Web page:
Universal’s exclusive movie monster club got a new member in 1954. Joining such familiar frighteners as Dracula, Frankenstein’s Monster, The Mummy and The Wolf Man was the group’s first amphibious associate – Gill-Man, the Creature From the Black Lagoon.
The rest of the gang may have given Gill-Man a hard time about being the new guy, but this little water-breather had an edge: 3-D.
Shot in a red/blue 3-D process on black and white film, the Creature From the Black Lagoon gave a new dimension to horror, taking viewers into the depths of a creepy Amazon lagoon.
The descent into the Black Lagoon begins with the simple discovery of a fossilised webbed hand.
Led by the noble-hearted Dr David Reed (Richard Carlson), a group of scientists – including lecherous boss man Dr Mark Williams (Richard Denning) and Dr Edwin Thompson (Whit Bissell) – take a trek down the mist-shrouded Amazon to look for more of its kind.
David’s girlfriend Kay Lawrence (Julia Adams) goes along for the ride as well.
But Lucas (Nestor Paiva) – the Captain of their chartered boat Rita – tells them about the spooky legend of the man-fish that that resides at the Black Lagoon. A humanoid creature with gills and scales. Like a cross between a lizard, a fish and a synchronized swimmer.
They all soon realise that this apparently ludicrous tale is all too true and eventually make unpleasant contact with a living, breathing (water-breathing, natch), horrifying Gill-Man (played by Ben Chapman on land and Ricou Browning underwater), resulting in more than a few deaths.
The creature takes a liking to the lovely Ms Lawrence, who has an unfortunate yen for taking a swim in Gill-Man-infested waters.
The most memorable sequence in the film occurs when Kay takes a dip and the creature swims underneath her in mimicry and what appears to be a sensuous and bizarre mime that is somehow both magical and creepy at the same time. This bizarre eroticism is very striking and the sequence is remarkably balletic and the underwater photography is beautiful.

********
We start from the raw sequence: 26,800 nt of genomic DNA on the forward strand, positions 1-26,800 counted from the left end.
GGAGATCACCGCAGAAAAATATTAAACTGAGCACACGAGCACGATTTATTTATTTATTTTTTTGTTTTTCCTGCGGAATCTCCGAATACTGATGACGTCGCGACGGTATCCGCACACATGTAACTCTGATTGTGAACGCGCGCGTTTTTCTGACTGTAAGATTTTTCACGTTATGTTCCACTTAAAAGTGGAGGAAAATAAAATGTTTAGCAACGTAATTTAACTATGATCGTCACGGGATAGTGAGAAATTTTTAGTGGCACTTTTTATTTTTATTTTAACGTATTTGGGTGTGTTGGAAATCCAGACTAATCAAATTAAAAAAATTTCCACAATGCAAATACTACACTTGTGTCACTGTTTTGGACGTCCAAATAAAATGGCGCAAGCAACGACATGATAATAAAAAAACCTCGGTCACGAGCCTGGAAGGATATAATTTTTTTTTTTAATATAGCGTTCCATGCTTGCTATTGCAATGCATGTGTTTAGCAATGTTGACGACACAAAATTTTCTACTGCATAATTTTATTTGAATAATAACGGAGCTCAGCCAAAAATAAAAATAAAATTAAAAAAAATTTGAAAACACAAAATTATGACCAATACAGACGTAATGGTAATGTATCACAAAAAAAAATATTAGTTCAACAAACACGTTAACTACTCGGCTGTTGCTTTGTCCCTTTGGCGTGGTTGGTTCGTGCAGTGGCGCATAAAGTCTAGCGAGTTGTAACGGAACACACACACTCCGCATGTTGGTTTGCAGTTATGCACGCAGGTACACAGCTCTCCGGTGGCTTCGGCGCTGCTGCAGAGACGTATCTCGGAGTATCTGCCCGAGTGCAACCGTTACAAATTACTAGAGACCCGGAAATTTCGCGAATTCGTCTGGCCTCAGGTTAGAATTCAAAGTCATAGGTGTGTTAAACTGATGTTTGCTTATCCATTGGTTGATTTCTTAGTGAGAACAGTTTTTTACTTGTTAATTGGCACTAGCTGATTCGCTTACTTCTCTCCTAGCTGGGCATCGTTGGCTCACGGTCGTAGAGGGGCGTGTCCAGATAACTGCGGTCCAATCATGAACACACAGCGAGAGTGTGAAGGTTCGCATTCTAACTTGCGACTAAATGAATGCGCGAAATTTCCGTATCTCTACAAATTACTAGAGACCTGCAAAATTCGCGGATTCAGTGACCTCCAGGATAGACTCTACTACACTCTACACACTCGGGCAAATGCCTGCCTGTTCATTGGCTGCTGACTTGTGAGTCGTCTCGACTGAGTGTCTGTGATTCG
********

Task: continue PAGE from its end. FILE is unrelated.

The crew eventually captures Gill-Man, hoping to take him back home for research, but the creature overpowers them, taking Kay back to its lair to make her the Bride of Gill-Man.
David isn’t quite ready to give his lady up to an amphibious suitor, so he and the gang make a dramatic, suspenseful rescue mission right into the heart of the Black Lagoon.
The studio sets of the creature’s underground dwelling are rather artificial after all the underwater sequences but these are minor distractions from what is an atmospheric and authentic B-movie minor classic for the monster alone.
Creature From the Black Lagoon was an instant horror classic, and Gill-Man soon followed his Universal brethren into sequel territory.
Revenge of the Creature, another 3-D feature, followed quickly in 1955. This time, Gill-Man was taken out of his Black Lagoon home and plunked down in a Florida aquarium for study.
Aside from its place in the Gill-Man trilogy, the film was also notable for a brief role by Clint Eastwood, making his feature film debut.
The final (2-D) instalment in the Creature From the Black Lagoon series came in 1956. The Creature Walks Among Us gave Gill-Man a chance to adapt to his new Floridian surroundings, as an emergency operation replaced his trademarked gills with a set of air-breathing lungs.
Understandably upset at his new lifestyle, Gill-Man did the only thing he knew how to do well: wreak havoc.
In the end, that was what Gill-Man was really all about.
He didn’t have the distinguished literary pedigree of a Frankenstein’s Monster or a Dracula, but the Creature From the Black Lagoon knew how to menace, maul and maim with the best of them. And he got to do it in 3-D – take that, Wolf Man.
Dr David Reed
Dr Mark Williams
Captain Carl Maia
Dr Edwin Thompson
Gill-Man (in water)
Gill-Man (on land)
Henry A. Escalante